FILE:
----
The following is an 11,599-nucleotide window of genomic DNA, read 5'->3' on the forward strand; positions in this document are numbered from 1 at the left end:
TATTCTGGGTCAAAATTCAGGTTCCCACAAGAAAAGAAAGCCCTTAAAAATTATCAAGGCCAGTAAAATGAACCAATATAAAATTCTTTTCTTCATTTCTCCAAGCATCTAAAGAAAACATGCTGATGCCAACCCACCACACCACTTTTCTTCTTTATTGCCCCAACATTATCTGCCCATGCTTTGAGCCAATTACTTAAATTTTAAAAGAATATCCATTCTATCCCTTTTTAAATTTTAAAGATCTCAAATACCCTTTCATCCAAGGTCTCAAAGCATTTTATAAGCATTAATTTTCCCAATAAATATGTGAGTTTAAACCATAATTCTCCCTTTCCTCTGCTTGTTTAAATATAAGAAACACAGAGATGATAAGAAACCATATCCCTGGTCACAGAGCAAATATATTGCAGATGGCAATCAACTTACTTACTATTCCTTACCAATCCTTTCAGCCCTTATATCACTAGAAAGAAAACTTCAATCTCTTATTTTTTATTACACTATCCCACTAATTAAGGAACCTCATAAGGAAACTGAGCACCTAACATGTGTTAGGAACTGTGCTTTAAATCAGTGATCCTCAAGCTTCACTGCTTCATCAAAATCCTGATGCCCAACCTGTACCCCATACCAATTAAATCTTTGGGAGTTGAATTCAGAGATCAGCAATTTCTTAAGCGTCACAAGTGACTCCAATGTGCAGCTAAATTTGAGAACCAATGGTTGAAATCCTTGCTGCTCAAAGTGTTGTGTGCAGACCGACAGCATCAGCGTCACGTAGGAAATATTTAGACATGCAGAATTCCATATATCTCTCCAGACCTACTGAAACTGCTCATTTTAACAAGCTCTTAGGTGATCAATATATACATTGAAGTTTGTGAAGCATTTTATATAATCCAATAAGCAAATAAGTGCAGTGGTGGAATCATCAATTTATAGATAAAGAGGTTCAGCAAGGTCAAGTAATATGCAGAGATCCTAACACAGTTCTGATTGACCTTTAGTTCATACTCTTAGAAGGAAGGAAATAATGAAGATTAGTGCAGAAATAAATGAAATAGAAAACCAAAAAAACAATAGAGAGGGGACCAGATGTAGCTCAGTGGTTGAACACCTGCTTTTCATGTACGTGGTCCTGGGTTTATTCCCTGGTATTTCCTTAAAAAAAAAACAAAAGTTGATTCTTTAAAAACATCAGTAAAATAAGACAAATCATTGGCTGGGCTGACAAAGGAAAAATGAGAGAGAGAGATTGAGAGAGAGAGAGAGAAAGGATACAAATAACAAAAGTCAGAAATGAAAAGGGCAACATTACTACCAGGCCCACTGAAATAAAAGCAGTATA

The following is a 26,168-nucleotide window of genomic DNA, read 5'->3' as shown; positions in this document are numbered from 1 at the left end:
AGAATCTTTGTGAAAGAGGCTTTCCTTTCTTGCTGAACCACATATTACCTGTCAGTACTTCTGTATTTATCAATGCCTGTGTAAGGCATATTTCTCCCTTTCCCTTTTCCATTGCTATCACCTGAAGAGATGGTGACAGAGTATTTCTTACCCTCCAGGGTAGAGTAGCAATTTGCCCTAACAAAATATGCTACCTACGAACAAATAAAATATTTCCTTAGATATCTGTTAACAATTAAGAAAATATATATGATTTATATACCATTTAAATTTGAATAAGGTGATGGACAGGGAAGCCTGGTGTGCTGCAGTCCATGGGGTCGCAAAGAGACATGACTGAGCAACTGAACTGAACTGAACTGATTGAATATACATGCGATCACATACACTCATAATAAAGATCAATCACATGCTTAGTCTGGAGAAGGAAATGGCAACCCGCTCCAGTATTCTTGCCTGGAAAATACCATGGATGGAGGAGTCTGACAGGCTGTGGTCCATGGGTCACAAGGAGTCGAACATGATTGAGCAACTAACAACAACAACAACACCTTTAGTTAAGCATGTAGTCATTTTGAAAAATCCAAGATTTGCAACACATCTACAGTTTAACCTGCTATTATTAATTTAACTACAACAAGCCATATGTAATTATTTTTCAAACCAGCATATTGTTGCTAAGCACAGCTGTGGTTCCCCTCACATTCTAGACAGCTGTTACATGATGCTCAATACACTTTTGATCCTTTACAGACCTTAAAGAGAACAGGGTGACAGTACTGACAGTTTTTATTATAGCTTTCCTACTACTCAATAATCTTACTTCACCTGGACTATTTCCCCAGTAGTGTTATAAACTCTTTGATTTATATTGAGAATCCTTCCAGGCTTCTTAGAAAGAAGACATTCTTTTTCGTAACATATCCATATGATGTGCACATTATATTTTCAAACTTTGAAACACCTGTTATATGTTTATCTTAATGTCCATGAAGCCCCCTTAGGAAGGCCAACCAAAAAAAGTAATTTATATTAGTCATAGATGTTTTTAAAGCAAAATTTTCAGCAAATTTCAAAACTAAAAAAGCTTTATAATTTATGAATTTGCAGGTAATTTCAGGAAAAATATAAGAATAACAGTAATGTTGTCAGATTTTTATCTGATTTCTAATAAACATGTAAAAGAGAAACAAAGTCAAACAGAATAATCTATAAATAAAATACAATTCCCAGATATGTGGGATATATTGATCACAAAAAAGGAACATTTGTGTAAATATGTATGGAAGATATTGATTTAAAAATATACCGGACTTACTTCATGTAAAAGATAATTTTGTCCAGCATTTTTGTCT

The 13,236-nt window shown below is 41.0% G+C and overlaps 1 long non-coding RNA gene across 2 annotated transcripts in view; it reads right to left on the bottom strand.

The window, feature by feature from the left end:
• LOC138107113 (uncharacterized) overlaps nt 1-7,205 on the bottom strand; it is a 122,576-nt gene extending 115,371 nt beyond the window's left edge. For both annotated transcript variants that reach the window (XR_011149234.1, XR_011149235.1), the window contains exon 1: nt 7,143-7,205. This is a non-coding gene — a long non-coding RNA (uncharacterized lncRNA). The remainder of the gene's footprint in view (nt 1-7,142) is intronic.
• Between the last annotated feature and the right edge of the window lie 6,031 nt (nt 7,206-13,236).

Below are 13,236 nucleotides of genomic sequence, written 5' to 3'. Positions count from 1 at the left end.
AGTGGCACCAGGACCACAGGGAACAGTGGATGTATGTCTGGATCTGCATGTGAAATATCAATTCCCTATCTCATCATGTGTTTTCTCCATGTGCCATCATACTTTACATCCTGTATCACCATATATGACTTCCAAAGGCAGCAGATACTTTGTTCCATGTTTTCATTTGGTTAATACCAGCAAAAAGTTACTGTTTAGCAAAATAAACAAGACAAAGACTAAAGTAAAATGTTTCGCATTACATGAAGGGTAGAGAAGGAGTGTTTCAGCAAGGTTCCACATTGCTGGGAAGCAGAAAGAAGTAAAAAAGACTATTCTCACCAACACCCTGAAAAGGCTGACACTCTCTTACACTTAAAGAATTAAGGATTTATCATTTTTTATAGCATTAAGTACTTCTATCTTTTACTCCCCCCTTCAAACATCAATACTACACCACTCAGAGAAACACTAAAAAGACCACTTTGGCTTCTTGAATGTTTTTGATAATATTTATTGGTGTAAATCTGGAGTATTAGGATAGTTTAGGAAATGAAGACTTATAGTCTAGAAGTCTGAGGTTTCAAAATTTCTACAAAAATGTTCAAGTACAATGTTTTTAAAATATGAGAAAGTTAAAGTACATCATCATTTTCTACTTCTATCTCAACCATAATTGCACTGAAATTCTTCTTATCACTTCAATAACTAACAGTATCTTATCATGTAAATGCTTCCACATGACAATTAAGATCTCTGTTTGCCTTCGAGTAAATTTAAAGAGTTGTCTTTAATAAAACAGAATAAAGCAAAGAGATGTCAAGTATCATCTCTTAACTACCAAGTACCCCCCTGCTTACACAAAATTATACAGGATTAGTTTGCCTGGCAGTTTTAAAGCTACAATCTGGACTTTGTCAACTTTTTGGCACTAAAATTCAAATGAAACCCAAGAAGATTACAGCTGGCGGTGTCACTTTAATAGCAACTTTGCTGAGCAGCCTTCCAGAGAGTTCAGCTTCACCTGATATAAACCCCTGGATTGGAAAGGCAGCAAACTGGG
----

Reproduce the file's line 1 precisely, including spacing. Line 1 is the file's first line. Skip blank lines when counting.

The following is an 11,599-nucleotide window of genomic DNA, read 5'->3' on the forward strand; positions in this document are numbered from 1 at the left end: